Cervical disc herniation can be caused by wear and tear of the discs in the neck. As one starts to age, the discs lose some fluid that keeps them flexible.
A herniated disc can also occur from spinal injuries which causes small-sized tears or cracks in the exterior layer of the disc. The gel-like material within the disc might be driven out via the cracks or tears in the capsule which causes bulging of the discs or even breaking open or into fragments.
What are the indications of cervical disc herniation?
Cervical disc herniation can cause the following:
The neck is not the only part affected, but also the chest, shoulders, arms and hands. In some instances, a significant herniation in the neck can result to weakening or unusual stinging affecting other body parts including the legs.
How is it diagnosed?
The doctor will diagnose cervical disc herniation based on the symptoms and physical exam. In case the symptoms indicate a herniated disc, adequate rest and rehabilitation are recommended before further testing is carried out.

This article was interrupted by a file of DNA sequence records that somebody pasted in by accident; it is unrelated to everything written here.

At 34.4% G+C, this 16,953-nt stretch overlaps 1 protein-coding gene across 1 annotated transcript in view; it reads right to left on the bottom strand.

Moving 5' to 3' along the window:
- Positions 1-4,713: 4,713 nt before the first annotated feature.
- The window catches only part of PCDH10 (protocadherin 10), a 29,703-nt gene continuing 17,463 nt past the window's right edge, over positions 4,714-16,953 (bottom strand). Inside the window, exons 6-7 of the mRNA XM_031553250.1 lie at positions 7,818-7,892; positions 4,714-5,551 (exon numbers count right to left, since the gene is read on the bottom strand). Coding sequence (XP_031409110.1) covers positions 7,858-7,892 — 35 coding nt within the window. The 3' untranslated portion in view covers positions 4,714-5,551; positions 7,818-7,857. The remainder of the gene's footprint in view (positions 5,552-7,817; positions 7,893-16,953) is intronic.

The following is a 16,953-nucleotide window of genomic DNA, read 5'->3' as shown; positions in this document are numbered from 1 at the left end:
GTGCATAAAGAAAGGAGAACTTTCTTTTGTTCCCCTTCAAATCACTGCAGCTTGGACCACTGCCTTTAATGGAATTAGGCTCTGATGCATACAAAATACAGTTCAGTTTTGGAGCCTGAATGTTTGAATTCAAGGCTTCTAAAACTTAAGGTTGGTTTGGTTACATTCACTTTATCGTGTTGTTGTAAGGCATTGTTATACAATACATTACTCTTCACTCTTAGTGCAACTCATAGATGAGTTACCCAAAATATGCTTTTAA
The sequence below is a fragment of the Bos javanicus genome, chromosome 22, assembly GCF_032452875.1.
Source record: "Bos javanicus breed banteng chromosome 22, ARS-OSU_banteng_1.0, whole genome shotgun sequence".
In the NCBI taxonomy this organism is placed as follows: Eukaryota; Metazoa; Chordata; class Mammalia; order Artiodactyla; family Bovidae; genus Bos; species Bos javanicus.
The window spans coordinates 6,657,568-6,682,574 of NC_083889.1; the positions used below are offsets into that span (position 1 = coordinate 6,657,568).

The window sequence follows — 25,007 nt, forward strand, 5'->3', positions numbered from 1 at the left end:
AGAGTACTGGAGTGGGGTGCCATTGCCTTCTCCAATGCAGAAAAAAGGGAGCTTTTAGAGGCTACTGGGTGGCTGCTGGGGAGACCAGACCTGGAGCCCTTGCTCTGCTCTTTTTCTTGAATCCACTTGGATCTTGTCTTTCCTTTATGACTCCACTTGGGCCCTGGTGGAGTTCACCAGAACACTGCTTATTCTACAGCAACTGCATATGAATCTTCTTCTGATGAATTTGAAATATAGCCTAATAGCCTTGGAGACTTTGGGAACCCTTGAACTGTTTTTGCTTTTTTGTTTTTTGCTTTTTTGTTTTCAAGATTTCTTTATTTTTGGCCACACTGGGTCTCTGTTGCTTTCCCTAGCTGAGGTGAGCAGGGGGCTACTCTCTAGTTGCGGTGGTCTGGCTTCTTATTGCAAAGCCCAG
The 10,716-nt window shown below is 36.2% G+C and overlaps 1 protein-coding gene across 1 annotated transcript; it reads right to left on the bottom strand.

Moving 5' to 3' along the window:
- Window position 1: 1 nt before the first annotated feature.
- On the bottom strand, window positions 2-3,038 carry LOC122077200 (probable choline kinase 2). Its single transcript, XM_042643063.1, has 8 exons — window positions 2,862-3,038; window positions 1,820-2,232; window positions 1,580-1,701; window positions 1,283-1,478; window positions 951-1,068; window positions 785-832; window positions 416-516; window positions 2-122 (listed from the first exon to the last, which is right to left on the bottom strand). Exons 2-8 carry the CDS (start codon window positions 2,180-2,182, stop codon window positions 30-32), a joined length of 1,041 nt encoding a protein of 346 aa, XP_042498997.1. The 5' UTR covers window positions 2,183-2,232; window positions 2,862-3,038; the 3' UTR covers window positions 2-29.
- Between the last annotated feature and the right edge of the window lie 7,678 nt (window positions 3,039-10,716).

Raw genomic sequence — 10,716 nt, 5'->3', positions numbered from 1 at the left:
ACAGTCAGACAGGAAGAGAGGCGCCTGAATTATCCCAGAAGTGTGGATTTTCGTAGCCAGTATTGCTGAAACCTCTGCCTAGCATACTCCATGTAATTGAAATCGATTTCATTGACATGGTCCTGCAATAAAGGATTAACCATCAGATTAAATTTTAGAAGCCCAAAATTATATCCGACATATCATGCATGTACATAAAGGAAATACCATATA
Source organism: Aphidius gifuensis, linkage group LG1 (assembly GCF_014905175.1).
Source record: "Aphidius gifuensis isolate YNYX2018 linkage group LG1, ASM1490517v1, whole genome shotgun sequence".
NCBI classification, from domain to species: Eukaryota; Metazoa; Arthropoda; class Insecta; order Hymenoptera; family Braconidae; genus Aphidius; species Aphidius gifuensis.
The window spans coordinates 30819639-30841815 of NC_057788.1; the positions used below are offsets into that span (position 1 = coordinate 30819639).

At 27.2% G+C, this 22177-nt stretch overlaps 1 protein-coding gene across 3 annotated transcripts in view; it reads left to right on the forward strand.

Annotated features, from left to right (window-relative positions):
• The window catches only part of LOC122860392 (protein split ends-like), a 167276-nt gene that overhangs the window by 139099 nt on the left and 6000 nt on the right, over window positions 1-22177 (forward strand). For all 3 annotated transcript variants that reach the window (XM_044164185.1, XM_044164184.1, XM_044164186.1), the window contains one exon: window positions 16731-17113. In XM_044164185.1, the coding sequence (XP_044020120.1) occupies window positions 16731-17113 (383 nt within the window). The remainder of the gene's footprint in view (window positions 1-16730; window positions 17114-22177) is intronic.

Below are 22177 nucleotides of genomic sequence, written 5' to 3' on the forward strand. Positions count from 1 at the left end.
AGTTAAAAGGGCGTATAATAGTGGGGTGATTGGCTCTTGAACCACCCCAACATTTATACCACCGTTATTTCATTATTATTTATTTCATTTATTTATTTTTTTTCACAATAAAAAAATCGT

In most cases, cervical disc herniation is initially managed with non-surgical measures such as rest or modified activities, exercises and medications to alleviate the pain and inflammation.
The doctor might refer the individual to a physiotherapist to be guided on exercises and techniques in protecting the neck as well as other treatment options such as traction. This involves mild, stable pulling on the head to extend the neck and enable the small-sized joints amid the neck bones to stretch out.
If the symptoms persist, the doctor might prescribe potent pain medications such as corticosteroids. The symptoms are expected to improve over time, but if the herniation is compressing the spinal cord or nerves along with constant pain, weakness or diminished control over the bowel or bladder, surgery is usually considered.